By Naomi Harris

The first seven women filed into the small space as they were handed clipboards with forms to fill out. Conversations flowed as the first woman in line went to the back to meet the tattoo artist for the Venus of Willendorf design.

For International Women’s Day, a local D.C. tattoo shop called Laughing Hyena decided to celebrate the holiday with a little bit more permanence than a day off. From 3 p.m. to 7 p.m., the shop opened its doors to customers to choose from four different tattoos for only $40.

Tattoo artist and Laughing Hyena owner Isaac M. Colon-Francia III preparing for a very long day of work. (Joe Duffy/Bloc Photographer)

Half of the cost would then be donated to Planned Parenthood, according to the Facebook page.

“The donations to Planned Parenthood motivated me,” said Audrey Brogdon, from Baltimore. She was the first woman in line to receive one of the four tattoos in solidarity, her choice being the Venus figure.

“Everything they do is so incredibly helpful for women — we need to have support,” Brogdon  said.

The owner of Laughing Hyena, Isaac Colon-Francia III, did not initially expect the response or initiative of the 100 customers in line.

“We noticed a lot of our clients were coming in to get the ‘nevertheless she persisted’ tattoo. So we said, it’s International Women’s Day so let’s do something,” said Colon-Francia.

“We thought there might be a few of our clientele who wanted the tattoos. We did not think it would get this big,” he added.

Even so, Conlon-Francia, raised by his mother and his three sisters, wanted to do something, he said.

Something then turned into this event as the people in line waited for the four options of the Venus of Willendorf, RESIST, “she persisted” and the female gender symbol that included a fist raised in the middle. As Colon-Francia and the other tattoo artist prepared for the long day, the customers waited outside.

Baltimore resident Sarah Spurry (24) looks on at her right leg’s new permanent marking. (Joe Duffy/Bloc Reporter)

Some with friends, family or coworkers. For Kamil Arrington, a resident of D.C., she came along with her best friend to get matching tattoos of the “she persisted” because of the challenges she believes women face.

“I’m a woman but I am also a black woman,” Arrington said. “A tattoo is the perfect way to put actions behind your words so I decided to get a tattoo.”

And the “she persisted” felt like the perfect fit for her and her best friend, she said.

“It highlights the larger struggle of the challenges women face but we keep pushing forward, no matter what,” Arrington said.

Indeed, the International Women’s Day holiday seeks to highlight the achievements of women, ranging from social to political, while advocating for gender equality. The holiday began in the early 1900s and incorporates numerous groups and organizations from the governmental level to the local, according to The Telegraph.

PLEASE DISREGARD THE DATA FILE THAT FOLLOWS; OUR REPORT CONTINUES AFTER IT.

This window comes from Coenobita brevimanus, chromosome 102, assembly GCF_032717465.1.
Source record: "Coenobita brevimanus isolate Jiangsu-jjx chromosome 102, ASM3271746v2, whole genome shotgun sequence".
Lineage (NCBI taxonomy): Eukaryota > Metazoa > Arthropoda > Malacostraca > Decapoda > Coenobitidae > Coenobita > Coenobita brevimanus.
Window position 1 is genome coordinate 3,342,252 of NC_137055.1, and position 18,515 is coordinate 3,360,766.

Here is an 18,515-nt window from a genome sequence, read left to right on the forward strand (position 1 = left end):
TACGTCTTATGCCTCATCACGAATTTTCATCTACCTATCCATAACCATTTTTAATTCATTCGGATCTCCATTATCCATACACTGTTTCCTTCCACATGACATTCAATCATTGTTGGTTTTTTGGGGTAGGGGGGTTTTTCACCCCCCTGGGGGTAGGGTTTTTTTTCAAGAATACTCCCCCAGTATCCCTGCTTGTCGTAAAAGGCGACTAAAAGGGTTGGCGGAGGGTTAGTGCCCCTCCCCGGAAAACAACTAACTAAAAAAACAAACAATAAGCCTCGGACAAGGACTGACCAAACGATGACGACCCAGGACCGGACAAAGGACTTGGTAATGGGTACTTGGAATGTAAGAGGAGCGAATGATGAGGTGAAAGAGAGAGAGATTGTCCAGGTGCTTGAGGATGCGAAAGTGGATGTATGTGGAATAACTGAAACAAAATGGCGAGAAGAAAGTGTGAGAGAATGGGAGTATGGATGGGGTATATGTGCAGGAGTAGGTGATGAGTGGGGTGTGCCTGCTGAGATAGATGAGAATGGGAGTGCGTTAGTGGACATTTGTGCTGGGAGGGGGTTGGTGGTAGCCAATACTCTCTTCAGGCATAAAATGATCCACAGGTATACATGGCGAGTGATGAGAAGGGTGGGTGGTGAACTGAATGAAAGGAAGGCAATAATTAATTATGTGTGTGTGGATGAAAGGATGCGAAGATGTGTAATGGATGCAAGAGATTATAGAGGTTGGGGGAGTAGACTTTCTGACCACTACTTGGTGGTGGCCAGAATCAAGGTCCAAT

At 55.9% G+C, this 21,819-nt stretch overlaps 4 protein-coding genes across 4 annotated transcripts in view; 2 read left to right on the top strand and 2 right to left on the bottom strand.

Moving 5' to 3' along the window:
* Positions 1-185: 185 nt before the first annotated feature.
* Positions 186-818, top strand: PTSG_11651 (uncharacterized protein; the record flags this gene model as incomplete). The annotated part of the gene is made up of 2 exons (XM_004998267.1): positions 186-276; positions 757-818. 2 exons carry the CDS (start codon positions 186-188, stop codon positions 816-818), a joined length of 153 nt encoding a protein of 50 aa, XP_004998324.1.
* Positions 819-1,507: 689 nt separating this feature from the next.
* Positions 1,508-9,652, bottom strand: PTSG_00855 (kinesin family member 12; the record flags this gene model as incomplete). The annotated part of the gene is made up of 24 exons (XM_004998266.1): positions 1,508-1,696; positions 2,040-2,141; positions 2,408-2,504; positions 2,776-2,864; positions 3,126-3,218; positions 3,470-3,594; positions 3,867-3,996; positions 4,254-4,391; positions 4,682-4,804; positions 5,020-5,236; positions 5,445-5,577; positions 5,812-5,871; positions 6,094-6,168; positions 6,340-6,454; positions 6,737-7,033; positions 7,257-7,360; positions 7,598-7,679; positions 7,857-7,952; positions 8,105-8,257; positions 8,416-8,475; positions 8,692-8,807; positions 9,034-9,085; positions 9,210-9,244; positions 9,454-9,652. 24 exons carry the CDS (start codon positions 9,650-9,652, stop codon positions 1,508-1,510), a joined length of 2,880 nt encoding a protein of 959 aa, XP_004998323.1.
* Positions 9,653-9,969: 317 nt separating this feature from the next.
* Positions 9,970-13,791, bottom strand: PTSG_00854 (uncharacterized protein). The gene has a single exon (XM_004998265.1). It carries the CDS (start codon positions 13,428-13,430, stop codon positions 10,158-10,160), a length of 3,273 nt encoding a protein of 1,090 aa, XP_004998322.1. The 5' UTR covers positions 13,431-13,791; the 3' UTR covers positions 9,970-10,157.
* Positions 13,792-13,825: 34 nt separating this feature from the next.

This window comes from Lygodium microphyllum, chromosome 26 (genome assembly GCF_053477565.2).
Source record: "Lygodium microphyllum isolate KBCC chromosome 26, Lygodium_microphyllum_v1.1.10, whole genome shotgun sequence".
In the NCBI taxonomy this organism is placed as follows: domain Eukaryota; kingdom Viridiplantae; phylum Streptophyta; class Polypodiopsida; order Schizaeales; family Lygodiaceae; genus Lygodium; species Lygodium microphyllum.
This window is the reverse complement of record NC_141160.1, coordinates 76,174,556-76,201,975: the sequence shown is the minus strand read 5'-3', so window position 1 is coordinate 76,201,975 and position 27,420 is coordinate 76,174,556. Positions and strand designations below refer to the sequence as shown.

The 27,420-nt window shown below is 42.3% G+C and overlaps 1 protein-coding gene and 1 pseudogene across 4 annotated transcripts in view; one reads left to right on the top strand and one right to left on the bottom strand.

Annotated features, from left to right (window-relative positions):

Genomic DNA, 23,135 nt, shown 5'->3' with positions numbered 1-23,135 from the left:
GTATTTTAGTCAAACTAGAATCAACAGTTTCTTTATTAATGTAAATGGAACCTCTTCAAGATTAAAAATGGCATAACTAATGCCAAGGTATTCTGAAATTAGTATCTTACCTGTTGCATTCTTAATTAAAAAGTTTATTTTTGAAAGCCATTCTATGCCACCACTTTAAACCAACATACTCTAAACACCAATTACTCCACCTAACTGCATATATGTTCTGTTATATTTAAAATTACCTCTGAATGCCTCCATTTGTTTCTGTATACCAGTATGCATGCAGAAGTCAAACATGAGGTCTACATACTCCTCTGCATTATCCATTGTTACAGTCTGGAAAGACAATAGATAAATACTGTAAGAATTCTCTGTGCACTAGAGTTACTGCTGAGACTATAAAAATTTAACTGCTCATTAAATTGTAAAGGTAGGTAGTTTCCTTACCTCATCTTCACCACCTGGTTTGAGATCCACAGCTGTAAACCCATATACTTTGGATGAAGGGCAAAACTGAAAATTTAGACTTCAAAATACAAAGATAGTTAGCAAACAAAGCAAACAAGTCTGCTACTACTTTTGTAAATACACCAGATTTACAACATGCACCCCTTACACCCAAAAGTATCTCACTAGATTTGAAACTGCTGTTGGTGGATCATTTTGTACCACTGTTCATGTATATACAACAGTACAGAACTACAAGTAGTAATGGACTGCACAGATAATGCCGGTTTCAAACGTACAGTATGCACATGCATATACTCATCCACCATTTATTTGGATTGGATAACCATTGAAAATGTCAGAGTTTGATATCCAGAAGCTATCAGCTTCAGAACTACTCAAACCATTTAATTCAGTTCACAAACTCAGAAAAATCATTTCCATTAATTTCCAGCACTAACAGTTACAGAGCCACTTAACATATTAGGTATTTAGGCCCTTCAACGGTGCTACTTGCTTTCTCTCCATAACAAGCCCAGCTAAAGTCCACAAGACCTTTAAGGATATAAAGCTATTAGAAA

For many, the holiday seemed like the perfect continuation of the Women’s March on Washington that took place in January and so the campaign of A Day Without Women was made.

“Including the Women’s March and other events like this, they are important for visibility so we do not get tricked by the media saying it is not an important issue,” said Goldie McFillin of Baltimore.

The arm of Emily Rodriguez (22), newly tattooed and ready to fight. (Joe Duffy/Bloc Photographer)

“It is a reminder that there are people with us who believe there are better things in store for women if we keep fighting,” McFillin said.

“Womanhood means just doing your calling and never letting anyone say you cannot because you are a woman,” said Janae Williams said. “It is about embracing your femininity while at the same time being strong.”

For Williams, she saw the strength and resilience in the women in her family.

“I just kept looking at all the women in my family and how they raised me and how much they’ve influenced my life,” she said. “They keep reminding me to keep persisting even when things get rough.”

The “she persisted” tattoo for Williams seemed to be the perfect reminder and so it happened to be a coincidence that the Laughing Hyena offered the same design for the event.  

Isaac M. Colon-Francia III tattoos an empowered Venus symbol on Amanda Tyler’s arm. (Joe Duffy/Bloc Photographer)

Back in the tattoo shop, Colon-Francia and his employees set up a system to let a set of seven customers in and each tattoo took about fifteen minutes or less with the pre-designed tattoos displayed for people to choose from

As Brogdon finished she waited for her friend while the other customers sat on the couches and waited for their tattoos.

“If I were to run into one of the women here that is getting the same tattoo as me then that would be one of the most exciting things. We could relieve this experience together,” she said.

Beyond the donation and the tattoo, each customer entered into a new community with the Laughing Hyena. The tattoos became symbols of solidarity.

“This whole thing is bringing together of the community,” Brogdon reflected. “It is almost family like in a sense.”

The support displayed by many customers of the Laughing Hyena indeed brought a community feeling as people had the chance to donate to Planned Parenthood and contribute to the celebration of International Women’s Day with a solidarity tattoo.

Featured Photo Credit: DC resident Sara Kenigsberg admires her tattoo artist’s handiwork. (Joe Duffy/Bloc Reporter)

Naomi Harris is a senior multi-platform journalism and sociocultural anthropology double major and can be reached at


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